6. Martin Lezius : flags and standards of the old Prussian army. Franckh'sche Verlagsbuchhandlung, Stuttgart 1935.
  7. ^ A b c d Otto Dziobek: History of the Infantry Regiment Lübeck (3rd Hanseatic) No. 162. Gerhard Stalling publishing house, 1922 Oldenburg i. D., Officers' Association, formerly 162.
  8. Standort Eutin
  9. ^ Günter Wegmann (ed.), Günter Wegner: Formation history and staffing of the German armed forces 1815-1990. Part 1: Occupation of the German armies 1815–1939. Volume 2: The occupation of the active infantry regiments as well as Jäger and MG battalions, military district commandos and training managers from the foundation or list until 1939. Biblio Verlag, Osnabrück 1992, ISBN 3-7648-1782-8 , p. 368 f.
  10. Lübeck General-Anzeiger. Issued November 13, 1914. Category: Promotions.
  11. AKO that day and Lit 1
  12. Captain von Trautmann was promoted to major the following month and transferred to Düsseldorf
  13. A12 B5 C3 D1
  14. Christopher Clark : The Sleepwalkers: How Europe Drew into World War I. Deutsche Verlags-Anstalt, Munich 2013, z. B. page 652, ISBN 978-3-421-04359-7 .
  15. Peter Schöller : The lion case and the white book. A critical examination of the German documentation about the events in Löwen from August 25 to 28, 1914. Böhlau, Cologne / Graz 1958.
  16. Histories of Two Hundred and Fifty-One Divisions of the German Army which Participated in the War (1914–1918), compiled from Records of Intelligence Section of the General Staff; American Ecpeditionary Forces, at General Headquarters, Chaumont, France 1919 (1920), S. 279–282.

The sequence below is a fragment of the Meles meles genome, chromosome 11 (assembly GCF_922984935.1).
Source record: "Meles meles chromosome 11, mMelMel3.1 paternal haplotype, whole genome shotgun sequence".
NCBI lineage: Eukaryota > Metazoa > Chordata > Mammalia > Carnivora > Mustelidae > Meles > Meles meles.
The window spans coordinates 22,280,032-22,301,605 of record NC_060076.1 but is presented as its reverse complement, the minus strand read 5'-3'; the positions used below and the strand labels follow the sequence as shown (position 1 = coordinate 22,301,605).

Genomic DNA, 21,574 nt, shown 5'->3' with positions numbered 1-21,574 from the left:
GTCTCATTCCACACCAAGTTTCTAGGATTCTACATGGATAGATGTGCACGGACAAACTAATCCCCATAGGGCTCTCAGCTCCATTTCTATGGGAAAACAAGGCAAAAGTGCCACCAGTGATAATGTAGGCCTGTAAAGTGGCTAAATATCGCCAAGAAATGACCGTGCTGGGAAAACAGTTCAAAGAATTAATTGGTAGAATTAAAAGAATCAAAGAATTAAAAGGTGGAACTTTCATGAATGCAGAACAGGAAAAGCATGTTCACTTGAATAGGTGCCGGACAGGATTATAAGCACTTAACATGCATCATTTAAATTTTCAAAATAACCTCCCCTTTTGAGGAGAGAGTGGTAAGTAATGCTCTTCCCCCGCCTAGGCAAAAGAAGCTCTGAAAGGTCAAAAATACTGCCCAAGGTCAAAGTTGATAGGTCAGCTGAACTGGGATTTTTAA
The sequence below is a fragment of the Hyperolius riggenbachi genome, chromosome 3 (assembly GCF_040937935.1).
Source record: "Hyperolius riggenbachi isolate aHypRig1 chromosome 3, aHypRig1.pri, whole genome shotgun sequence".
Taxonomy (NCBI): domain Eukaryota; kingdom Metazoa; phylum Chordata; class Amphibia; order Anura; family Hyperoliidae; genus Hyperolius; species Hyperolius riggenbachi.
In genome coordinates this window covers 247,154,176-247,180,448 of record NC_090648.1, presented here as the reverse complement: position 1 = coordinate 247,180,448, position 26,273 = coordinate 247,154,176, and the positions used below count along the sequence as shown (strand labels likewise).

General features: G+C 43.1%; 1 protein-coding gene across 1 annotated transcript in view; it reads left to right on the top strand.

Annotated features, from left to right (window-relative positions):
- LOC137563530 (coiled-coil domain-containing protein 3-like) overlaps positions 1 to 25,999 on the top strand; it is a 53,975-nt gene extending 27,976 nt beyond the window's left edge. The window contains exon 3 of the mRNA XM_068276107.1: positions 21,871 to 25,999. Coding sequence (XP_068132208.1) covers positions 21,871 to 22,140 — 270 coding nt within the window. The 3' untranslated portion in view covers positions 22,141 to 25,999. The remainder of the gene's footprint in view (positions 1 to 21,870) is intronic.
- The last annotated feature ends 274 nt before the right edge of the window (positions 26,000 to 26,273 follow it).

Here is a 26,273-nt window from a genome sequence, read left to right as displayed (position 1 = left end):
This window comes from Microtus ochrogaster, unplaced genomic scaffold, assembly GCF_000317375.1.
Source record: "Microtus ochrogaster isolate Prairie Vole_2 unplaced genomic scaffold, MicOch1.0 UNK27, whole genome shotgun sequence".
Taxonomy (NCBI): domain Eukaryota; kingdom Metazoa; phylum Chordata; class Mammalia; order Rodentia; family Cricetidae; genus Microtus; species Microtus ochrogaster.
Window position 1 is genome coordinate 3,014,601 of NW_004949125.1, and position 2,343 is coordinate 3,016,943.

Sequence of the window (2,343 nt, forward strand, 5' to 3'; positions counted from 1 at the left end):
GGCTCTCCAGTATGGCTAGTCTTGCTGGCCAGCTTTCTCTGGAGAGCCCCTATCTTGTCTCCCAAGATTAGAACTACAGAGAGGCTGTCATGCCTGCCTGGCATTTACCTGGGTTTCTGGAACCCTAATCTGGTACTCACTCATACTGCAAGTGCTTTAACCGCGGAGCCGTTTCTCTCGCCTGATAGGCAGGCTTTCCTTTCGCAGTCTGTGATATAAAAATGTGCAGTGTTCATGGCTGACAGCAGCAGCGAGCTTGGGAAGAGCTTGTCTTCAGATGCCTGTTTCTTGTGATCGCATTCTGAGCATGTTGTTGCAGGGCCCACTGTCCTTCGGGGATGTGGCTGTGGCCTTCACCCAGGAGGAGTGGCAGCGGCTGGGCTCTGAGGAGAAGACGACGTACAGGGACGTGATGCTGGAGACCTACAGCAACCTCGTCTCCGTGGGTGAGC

17. en: Battlefields of the First World War ( Memento from May 16, 2009 in the Internet Archive )
  18. German spelling during the First World War. (See Sint-Juliaan on the linked page)
  19. Battle of Arras
  20. ^ Army report of July 26, 1917
  21. Stephen Mcgreal: Zeebrugge And Ostend Raids 1918. Pen and Sword Military, 2008, ISBN 978-1-84415-608-5.
  22. The People's meeting of the workers' and soldiers S. Council. In: Lübecker Volksbote 25th vol., No. 283, edition of December 4th 1930.
  23. ^ Jürgen Kraus : Handbook of the associations and troops of the German army 1914 to 1918 ; 3 volumes, Verlag Militaria, Vienna 2007–2010.
  24. ^ Hartwig Busche: formation history of the German infantry in the First World War; Inst. For Prussian Historiography, Owschlag 1998
  25. See also list of abandoned buildings in Lübeck: Wisbystraße
  26. ^ Czech-Jochberg : The Politicians of the Republic , KF Koehler, Leipzig 1933, p. 20
  27. ^ Revolution in Kiel , In: Federal newspaper of the association of former 163s , 13th year, No. 11, edition of November 1, 1936, p. 3
  28. ^ Curt Badinski : From a great time. Reminder sheets of the Jäger-Feld-Battalion No. 9. World War 1914–1918. Vol. 2, Lauenburgischer Heimatverlag, Ratzeburg 1933.

Remarks